Notice anything strange?  Esmailin Caridad has a jersey hanging and Justin Berg does not.  I didn't notice this until I was looking at Kris' photos, so I can't say for sure that Berg's jersey isn't in there somewhere, but it isn't in any of the photos she took, and this area is the area where the guys with the least "clout" on the team reside.

Caridad went on the disabled list on April 14, retroactive to April 12, which means he is eligible to come off on Tuesday, April 27th.  So it seems that even if a move is coming, Berg should at least be a part of the team through tomorrow, and his jersey should probably be somewhere.  Nevertheless, I found Caridad's jersey's presence interesting and am anxious to see if it means anything or not.

The rain prevented us from too much on-field experience, but we did have the opportunity to get our pictures taken in the batting circle.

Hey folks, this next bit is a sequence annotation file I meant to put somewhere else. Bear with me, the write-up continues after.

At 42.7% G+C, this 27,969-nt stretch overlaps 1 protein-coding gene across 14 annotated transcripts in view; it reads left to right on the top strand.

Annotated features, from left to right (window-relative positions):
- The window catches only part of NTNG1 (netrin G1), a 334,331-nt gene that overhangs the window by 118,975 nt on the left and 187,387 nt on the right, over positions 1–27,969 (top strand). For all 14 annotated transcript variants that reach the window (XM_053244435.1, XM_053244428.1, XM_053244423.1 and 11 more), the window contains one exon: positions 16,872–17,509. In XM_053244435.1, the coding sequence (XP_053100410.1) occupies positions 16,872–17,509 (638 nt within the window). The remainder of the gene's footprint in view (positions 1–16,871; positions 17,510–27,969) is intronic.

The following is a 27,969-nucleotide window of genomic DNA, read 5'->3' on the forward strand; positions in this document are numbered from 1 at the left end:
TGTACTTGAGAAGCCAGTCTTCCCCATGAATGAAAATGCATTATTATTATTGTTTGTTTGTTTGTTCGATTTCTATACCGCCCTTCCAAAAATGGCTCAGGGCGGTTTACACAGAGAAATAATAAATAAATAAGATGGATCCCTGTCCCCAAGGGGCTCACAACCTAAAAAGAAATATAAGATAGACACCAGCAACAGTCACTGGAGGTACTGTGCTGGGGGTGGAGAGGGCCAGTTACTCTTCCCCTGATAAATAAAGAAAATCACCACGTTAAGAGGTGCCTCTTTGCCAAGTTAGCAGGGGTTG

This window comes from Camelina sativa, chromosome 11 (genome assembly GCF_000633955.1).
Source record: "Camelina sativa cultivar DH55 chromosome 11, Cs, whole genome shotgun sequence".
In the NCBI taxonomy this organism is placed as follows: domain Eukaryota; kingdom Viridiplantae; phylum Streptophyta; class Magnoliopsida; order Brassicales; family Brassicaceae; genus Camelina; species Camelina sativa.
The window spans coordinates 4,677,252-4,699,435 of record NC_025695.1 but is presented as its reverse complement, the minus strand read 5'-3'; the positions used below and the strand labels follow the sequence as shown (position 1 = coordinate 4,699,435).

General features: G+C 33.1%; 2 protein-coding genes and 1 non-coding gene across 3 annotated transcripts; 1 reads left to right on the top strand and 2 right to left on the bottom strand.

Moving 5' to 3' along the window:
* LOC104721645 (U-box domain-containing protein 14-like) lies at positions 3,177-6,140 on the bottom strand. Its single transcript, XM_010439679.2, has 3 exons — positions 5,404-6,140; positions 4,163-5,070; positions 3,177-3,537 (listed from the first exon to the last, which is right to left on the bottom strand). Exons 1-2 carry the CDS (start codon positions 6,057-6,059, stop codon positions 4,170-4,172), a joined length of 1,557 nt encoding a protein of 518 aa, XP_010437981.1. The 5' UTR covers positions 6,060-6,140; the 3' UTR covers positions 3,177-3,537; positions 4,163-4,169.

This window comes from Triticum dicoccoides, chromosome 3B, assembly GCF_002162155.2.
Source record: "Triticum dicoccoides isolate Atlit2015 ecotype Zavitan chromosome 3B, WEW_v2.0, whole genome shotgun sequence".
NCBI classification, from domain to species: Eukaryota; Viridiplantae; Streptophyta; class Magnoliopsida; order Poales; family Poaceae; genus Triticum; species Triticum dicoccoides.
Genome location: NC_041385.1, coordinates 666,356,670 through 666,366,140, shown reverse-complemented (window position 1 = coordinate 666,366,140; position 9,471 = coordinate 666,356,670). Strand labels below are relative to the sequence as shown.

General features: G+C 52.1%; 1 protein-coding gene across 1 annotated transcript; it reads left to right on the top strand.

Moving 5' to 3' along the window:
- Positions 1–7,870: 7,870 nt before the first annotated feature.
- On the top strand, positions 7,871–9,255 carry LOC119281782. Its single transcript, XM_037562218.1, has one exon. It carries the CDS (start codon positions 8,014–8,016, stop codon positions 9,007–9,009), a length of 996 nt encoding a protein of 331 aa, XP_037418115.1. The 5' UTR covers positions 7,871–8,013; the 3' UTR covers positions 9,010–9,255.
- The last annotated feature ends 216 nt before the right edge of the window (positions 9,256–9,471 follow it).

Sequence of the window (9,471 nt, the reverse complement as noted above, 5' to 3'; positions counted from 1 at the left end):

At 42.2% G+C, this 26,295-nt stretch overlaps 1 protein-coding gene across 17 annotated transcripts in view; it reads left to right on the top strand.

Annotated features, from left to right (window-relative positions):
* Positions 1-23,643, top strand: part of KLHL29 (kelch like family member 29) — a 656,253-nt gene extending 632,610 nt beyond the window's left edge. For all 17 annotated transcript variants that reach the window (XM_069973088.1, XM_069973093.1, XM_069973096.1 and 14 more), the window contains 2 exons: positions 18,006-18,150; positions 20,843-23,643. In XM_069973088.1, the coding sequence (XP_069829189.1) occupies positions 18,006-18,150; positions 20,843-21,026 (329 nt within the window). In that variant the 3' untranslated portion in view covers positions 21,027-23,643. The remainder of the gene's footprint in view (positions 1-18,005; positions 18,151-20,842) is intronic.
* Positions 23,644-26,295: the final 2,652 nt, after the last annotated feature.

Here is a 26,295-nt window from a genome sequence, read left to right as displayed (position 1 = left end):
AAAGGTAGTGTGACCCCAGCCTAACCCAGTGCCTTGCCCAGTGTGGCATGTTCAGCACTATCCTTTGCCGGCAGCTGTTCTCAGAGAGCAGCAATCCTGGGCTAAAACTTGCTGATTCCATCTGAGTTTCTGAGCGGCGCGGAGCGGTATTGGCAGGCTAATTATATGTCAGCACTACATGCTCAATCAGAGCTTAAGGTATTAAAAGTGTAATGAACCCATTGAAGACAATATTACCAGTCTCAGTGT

Overall, I'd endorse the tour as a valuable way to spend a few bucks and an hour out of your life.  Personally, I wish we could have gone into one of the new luxury areas to see how the other half watch baseball games, but I'm sure they aren't a hell of a lot different than the rooftop suite areas across the street, so it wasn't a huge deal that we weren't allowed in there.

I also wish we could have at least walked the warning track or gotten out on the field in some way, but if they allowed that, everyone would be walking off with handfuls of ivy leaves or clumps of sod and it would start to look shabby.  So I get it, but I wish we could have done that.  I guess sitting in Paul Sullivan's chair and getting to view the world from a scorecard vendor's kiosk will have to do.


Fritz said...

When I went to the "on-field" event as part of my Cubs Club membership, they were very insistent that no-one touch the ivy-- repeated it many times before and after they let everyone onto the field.

Of course, people immediately began taking pix of themselves reaching into the ivy after non-existent flyballs, so the ground crew put up yellow police tape from left to right field.